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Here's a crazy friday night #UI / #UX idea: what if we put notifications front and center on #mobile?

(Yes, another 🧠💩🧵 incoming.)

The current zeitgeist is that notifications are a problem. As they work in practice, they sure are.

But consider a virtual assistant. Beyond voice, which is hot right now, chat-based interfaces are also a somewhat popular trend.

Imagine a chat-bot based virtual assistant, implemented like in a modern IM app - with buttons for commands, so you don't have to type them out.


One silly program I'm proud of is "optfuck":

It's a very basic Brainfuck interpreter, with a twist: instead of the usual Brainfuck language, you write your Brainfuck program using command line arguments.

Example included in comments in program source, lines 19--27.

I made this #dylanlang playground some time ago. It's a little bit inspired by the Go playground. Feel like giving a new (old) language a try?

If you want a really, really, REALLY, rough description of the language it's somewhat simplified Common Lisp semantics with infix syntax and a clean separation between compile time and run time.

Happy hacking!

"Guys, I have an idea. Let's make a browser optimized for the kind of people who don't opt out of telemetry, and market it to privacy-conscious people." -- Top minds at Mozilla Corp

If you market to privacy-conscious people and you base all your decisions on data from telemetry, you're gonna get a very skewed perspective. You'll see disproportionate representation from fans (people who want to enable telemetry because they love Mozilla and want to help, and will rationalize any decision Mozilla makes) and very non-technical users who don't know what telemetry is and how opt-in/out works. Technical users who disable stuff like telemetry, analytics, etc. are going to look like a rounding error.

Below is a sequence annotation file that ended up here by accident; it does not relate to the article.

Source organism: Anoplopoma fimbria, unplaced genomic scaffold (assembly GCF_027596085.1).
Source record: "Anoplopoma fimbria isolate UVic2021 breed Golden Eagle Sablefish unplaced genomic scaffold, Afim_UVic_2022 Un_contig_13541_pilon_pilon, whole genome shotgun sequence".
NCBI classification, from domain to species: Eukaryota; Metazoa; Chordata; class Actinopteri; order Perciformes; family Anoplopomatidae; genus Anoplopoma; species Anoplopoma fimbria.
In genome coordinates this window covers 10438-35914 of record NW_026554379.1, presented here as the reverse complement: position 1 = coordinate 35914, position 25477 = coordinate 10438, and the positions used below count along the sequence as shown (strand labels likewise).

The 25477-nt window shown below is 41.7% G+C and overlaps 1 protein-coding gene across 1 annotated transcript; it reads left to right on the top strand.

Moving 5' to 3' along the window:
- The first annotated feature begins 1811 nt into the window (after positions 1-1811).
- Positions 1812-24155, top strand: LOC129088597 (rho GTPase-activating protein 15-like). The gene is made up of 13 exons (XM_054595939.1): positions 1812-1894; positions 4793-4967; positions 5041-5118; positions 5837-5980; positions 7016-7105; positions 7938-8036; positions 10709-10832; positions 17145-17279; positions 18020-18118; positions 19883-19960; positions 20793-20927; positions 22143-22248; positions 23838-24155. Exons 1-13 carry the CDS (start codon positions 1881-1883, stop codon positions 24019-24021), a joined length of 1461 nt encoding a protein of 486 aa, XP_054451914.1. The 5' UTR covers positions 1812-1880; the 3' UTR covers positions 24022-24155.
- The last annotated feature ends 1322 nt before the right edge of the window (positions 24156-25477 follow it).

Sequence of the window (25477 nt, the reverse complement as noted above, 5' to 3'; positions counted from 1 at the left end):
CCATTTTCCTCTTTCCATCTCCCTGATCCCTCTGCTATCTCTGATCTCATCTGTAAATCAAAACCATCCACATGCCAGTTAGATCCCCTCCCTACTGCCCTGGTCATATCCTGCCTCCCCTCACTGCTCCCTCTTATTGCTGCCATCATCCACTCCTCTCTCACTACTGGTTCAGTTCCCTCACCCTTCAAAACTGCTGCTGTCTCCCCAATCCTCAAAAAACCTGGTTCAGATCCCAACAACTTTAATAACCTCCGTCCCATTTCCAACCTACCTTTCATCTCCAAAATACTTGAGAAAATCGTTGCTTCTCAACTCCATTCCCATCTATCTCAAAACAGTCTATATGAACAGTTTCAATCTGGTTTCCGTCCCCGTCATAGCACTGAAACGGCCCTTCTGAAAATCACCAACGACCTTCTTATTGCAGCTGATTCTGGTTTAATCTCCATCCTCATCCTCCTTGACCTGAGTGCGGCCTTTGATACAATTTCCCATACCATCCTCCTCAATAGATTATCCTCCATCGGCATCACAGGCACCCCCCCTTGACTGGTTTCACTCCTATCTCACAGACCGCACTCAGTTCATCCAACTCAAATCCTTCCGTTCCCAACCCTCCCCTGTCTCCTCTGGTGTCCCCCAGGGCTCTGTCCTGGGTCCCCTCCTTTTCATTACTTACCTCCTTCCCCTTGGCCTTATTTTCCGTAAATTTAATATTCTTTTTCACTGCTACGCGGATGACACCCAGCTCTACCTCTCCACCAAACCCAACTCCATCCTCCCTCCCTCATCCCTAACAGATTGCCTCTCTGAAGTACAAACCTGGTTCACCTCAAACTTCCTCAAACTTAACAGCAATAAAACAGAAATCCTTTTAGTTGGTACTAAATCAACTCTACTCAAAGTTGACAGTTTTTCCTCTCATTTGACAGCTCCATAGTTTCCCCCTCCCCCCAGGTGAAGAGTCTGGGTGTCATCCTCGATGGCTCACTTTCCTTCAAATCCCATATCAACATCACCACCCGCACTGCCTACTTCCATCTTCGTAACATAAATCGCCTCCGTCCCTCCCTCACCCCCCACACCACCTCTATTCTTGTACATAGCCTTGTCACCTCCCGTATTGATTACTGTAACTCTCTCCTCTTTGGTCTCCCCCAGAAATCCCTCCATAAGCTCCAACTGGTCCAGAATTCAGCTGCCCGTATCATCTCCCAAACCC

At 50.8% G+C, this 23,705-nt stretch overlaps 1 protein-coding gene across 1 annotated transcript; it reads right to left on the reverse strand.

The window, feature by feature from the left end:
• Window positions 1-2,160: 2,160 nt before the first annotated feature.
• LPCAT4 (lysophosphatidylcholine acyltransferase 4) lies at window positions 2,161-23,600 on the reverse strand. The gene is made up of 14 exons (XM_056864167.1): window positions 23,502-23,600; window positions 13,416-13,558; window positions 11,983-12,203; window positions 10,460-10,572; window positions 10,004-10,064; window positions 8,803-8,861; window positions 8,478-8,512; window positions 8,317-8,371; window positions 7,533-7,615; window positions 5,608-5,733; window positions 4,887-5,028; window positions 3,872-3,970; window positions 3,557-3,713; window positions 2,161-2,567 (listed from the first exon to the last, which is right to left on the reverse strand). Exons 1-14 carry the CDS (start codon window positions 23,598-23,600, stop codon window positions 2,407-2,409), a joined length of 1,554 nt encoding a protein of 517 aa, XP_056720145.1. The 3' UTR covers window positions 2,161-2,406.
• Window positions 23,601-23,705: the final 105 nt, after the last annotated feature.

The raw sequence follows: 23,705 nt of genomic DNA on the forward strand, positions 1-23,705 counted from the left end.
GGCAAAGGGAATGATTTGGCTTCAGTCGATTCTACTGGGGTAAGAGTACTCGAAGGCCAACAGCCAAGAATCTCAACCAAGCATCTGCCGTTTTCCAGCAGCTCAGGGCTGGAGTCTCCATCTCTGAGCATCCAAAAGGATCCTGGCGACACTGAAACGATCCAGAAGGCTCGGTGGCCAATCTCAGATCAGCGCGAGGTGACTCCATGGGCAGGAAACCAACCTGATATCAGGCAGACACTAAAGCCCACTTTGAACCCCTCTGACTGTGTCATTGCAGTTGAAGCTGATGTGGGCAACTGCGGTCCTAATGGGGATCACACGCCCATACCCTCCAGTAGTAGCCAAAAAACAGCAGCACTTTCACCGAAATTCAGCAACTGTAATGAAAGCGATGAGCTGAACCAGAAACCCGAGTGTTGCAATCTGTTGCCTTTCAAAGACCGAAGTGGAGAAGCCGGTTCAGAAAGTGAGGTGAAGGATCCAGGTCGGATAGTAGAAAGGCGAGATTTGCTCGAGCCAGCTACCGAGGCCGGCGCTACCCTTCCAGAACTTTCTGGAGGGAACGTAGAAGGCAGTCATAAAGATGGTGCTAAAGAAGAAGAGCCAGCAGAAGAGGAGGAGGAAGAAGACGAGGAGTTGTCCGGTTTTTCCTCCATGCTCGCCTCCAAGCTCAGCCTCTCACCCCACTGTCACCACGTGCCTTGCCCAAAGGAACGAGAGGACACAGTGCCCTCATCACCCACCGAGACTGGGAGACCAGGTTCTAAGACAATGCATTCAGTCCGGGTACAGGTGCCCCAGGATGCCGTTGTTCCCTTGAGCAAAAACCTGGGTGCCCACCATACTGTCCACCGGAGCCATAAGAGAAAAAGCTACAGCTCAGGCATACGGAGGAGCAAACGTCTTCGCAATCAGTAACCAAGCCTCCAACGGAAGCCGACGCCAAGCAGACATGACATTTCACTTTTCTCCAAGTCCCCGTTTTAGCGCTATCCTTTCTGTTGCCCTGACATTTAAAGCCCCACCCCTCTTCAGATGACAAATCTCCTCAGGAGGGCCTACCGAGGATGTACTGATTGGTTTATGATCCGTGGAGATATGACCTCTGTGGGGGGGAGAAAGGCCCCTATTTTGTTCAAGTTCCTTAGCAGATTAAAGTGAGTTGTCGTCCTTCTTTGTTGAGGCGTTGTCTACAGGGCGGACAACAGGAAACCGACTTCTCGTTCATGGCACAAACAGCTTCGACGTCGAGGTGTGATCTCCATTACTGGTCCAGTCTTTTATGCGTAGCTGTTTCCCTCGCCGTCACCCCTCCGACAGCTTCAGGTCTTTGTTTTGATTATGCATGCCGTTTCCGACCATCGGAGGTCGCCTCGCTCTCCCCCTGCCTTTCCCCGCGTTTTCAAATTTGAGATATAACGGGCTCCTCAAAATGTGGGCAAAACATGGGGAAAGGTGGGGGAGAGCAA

This explains a lot of Firefox's changes.

"That’s what aggressively weaning ourselves off fossil fuel would look like.

And that’s what the banks are not doing."

A discomfiting study, again, of the role of how the assets of tech firms, simply by virtue of being held in banks, do much more damage to the environment than all the constructive changes they might make. This one is from longtime campaigner Bill McKibben.

I find it important that he says here and in his book The Invisible Computer (1999) that we must start from scratch:

#Unix was designed for the computing environment of then, not the machines of today. Unix survives only because everyone else has done so badly. There were many valuable things to be learned from Unix: how come nobody learned them and then did better? Started from scratch and produced a really superior, modern, graphical operating system?

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MoeNavigator development can continue after I finally found the source of the memory leaks in the browser engine. They were caused by an abstract class that didn't have a virtual destructor, causing undefined behavior. With that big problem out of the way, version 0.0.1 of the engine may soon be released, followed by version 0.1 of MoeNavigator. There are only a few tasks left before the release:

#MoeNavigator #Browser #WebBrowser #FLOSS #Software #Development

Want an example of where Fedora Silverblue 36 trumps the usability of macOS? See the gorgeous new screenshot feature (part of GNOME 42).

1. What do you press to take a screenshot on a Mac? I keep forgetting the silly combination… On my machine, it’s the Print Screen button.

2. The screenshot feature is entirely intuitive with no hidden functionality; it remembers your choices and lets you record stills or videos.


#usability #design #fedora #fedoraSilverblue #gnome #macOS #linux

My first drawing with #uxn #nasu. Slowly getting used to how it works. The sprite stuff looked cool but one thing at a time. :)

Some things feel a bit obscure and there are 0 help text, but then this program is made up of 1400 lines of assembly which is just amazing. I'm reading a bit of the manual at a time and it's real fun.

(I don't think these program are meant to have help texts and tooltips - you're supposed to read the manual and experiment. There are a lot of "aha" moments and the design choices feel solid after those moment.)

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For people who care about, support, or build Free, Libre, and Open Source Software (FLOSS).